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The "Financial Planning Blueprint" Blog

  • Writer's pictureJason Flurry, CFP

Are you working with the right kind of financial advisor?

How to understand the differences and choose the best one for your financial future.

I’ve been a financial advisor for 25 years and during that time I’ve seen a little bit of everything from clients, from the financial markets, and from the wide variety of financial advisors who are out there providing financial advice. I’ll save some of the client stories and market stories for another time, but today I’m going to show you how to understand the differences between different types of financial advisors and how to choose the best one for your financial future.

Let’s start with the big picture first. Numerous studies have shown that the majority of Americans age 50 and over use a financial advisor. That’s interesting, but by itself it doesn’t provide a lot of insight into what kind of financial advice they’re actually getting. That’s because the term financial advisor has become so broad, it’s like saying over 50% of people drive cars, on their own homes, or take vacations. There’s a huge variance between cars, homes and vacations and it’s the same with financial advisors. I even saw where according to the Wall Street Journal there are more than 200 different designations for financial advisors including financial consultants, wealth managers, investment consultants, investment managers, wealth advisors, and the even more exclusive sounding private wealth advisors.

These are all just different ways of financial professionals trying to say “Hey, I’m respectable. You can trust me.” But here’s the thing you really need to understand about all of these folks. Regardless of their title, the fact is that 90% of the roughly 300,000+ financial advisors in America are actually nothing more than just brokers. They’re paid to deliver financial services to their customers in return for a transaction fee or a commission.

At this point you may be asking yourself, “Okay, I get it. That’s a lot of brokers. But why is that so important?”

It’s important because of the way brokers are compensated. Brokers have a vested interest in selling people expensive investment products, which might include actively managed mutual funds, variable annuities, and managed accounts, sometimes called “wrap accounts,” where some third-party manager makes investment decisions independent of the broker or that broker’s firm.

Of course, there’s nothing wrong with being a broker or using a broker. I started my career as a broker and worked in that environment for 5 years before becoming an independent advisor, which I’ll talk more about in a few minutes. But being a broker or working with a broker can be fine as long as you understand how things are set up.

See, no matter what the advisor’s title is or what the perceived arrangement is between the client and their advisor, any relationship with a broker, your relationship with a broker, is founded exclusively on transactions and transaction fees. The more transactions brokers can generate, the more money they and their firm can make. That’s good for them, but it doesn’t necessarily mean that you will also make money in that arrangement.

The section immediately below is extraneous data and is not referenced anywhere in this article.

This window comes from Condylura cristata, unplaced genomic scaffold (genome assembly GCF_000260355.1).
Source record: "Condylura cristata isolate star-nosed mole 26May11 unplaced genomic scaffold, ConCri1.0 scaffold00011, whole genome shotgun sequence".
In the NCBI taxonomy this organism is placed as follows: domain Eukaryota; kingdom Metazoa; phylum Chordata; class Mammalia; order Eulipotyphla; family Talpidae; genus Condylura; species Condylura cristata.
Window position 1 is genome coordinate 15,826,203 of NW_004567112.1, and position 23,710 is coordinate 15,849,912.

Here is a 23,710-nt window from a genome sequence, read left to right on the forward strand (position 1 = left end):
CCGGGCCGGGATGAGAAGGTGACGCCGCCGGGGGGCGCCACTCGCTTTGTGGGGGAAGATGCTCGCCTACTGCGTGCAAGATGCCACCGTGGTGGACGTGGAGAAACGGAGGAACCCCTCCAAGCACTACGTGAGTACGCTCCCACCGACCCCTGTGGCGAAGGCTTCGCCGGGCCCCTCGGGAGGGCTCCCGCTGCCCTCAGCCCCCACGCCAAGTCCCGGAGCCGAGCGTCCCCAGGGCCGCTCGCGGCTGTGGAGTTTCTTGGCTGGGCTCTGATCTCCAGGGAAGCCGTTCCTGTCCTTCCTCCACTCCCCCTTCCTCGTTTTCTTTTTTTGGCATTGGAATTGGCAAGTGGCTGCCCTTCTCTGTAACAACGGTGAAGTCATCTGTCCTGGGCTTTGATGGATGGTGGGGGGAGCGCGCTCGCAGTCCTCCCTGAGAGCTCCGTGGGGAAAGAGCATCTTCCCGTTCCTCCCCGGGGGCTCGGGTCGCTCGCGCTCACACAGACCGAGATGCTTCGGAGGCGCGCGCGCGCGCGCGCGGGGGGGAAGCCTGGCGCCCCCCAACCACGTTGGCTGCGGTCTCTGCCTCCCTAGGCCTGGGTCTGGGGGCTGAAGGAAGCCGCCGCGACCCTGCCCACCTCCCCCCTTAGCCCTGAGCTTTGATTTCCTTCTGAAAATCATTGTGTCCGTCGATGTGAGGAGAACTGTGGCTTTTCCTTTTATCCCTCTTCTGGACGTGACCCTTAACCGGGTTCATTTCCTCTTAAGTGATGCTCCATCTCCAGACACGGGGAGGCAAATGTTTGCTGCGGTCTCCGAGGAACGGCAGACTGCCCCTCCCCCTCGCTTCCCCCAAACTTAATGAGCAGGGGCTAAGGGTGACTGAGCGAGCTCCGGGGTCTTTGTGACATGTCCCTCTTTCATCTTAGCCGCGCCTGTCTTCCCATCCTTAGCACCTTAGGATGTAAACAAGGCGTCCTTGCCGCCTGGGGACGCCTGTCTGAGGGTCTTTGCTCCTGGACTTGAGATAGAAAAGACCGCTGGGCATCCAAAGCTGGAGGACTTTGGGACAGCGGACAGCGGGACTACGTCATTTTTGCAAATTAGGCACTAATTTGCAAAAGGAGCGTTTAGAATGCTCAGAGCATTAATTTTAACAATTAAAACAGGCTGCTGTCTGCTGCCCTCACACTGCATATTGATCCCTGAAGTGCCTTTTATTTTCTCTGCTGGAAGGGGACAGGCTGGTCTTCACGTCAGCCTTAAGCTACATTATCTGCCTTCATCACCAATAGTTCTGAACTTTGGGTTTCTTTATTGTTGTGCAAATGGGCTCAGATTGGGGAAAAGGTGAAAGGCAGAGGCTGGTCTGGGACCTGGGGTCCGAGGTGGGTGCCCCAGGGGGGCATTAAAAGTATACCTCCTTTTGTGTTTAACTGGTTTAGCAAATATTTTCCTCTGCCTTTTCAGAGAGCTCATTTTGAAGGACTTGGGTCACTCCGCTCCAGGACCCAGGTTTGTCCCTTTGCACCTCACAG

Making it rain There’s a lot of pressure to be a good broker because most major firms require brokers to produce at least $500,000 in sales commissions every year. If that broker doesn’t hit those sales marks, the percentage of their take-home pay from those commissions gets cut. And, if their level of production stays down for too long, their job gets cut too.

Recognizing how the financial services business model works for most financial companies shows you that, regardless of how fancy the advisor’s title sounds, in most cases they are merely salespeople under intense pressure to generate revenues just like any other salesperson working for any other company.

When I first started in the business as a broker 25 years ago I worked under this model and grew very frustrated with it. It seemed that everyone in the financial services industry, including the brokerage firms themselves, were always saying, “Put the client first.” But with this kind of arrangement in place, it’s impossible to ever put the client first because with each transaction the house always wins. The broker always wins too. But you, the client, may or may not win, because you’re last in the relationship.

So, if the house and the broker get paid regardless of whether client make money, does this mean they’re being dishonest in their dealings with clients? Not at all. Some of my good friends are brokers and they do great work for their clients. But, no matter how nice they are and how much integrity they have, because they’re brokers, they still work for the house. And remember, the house always wins!

If you’re working with a broker, there’s a good chance your broker is a very nice, hard-working, and sincere person who has a high level of integrity. But, there’s also a very good chance he’s selling only what he’s been trained to sell or what he has access to within the brokerage firm’s platform. Even in situations where there’s no proprietary house brand, like you see with companies like Fidelity and Vanguard, there are usually “preferred” mutual fund families and other more frequently recommended investment options ingrained into the culture of most banks and brokerage firms.

It’s also standard operating procedure for most brokerage firms to have their cooks eating their own cooking. In other words, you might find that your broker uses some of the same investment products he recommends to you in his own accounts because he’s been convinced they’re good. And that’s because that’s what he’s been trained to think, so it’s normal to expect that kind of advisor’s personal investment experience to mirror many of their recommendations.